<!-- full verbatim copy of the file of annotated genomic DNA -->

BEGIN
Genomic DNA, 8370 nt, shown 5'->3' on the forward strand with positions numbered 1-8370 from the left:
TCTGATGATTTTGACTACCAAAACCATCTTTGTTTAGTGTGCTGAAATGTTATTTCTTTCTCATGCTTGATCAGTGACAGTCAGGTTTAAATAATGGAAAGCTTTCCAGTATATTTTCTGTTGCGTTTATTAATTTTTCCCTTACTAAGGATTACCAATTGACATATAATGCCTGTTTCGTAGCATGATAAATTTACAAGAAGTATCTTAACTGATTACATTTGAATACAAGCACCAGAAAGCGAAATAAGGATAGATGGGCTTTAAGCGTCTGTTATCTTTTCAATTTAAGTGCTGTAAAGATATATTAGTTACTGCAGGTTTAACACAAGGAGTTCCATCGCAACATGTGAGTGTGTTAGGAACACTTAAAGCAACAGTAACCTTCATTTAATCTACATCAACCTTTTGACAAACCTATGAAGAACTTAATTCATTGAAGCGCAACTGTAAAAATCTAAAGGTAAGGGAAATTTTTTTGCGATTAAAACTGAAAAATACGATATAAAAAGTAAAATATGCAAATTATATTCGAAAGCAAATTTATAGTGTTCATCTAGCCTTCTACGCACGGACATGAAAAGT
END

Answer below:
Genomic DNA, 8370 nt, shown 5'->3' on the forward strand with positions numbered 1-8370 from the left:
TCTGATGATTTTGACTACCAAAACCATCTTTGTTTAGTGTGCTGAAATGTTATTTCTTTCTCATGCTTGATCAGTGACAGTCAGGTTTAAATAATGGAAAGCTTTCCAGTATATTTTCTGTTGCGTTTATTAATTTTTCCCTTACTAAGGATTACCAATTGACATATAATGCCTGTTTCGTAGCATGATAAATTTACAAGAAGTATCTTAACTGATTACATTTGAATACAAGCACCAGAAAGCGAAATAAGGATAGATGGGCTTTAAGCGTCTGTTATCTTTTCAATTTAAGTGCTGTAAAGATATATTAGTTACTGCAGGTTTAACACAAGGAGTTCCATCGCAACATGTGAGTGTGTTAGGAACACTTAAAGCAACAGTAACCTTCATTTAATCTACATCAACCTTTTGACAAACCTATGAAGAACTTAATTCATTGAAGCGCAACTGTAAAAATCTAAAGGTAAGGGAAATTTTTTTGCGATTAAAACTGAAAAATACGATATAAAAAGTAAAATATGCAAATTATATTCGAAAGCAAATTTATAGTGTTCATCTAGCCTTCTACGCACGGACATGAAAAGT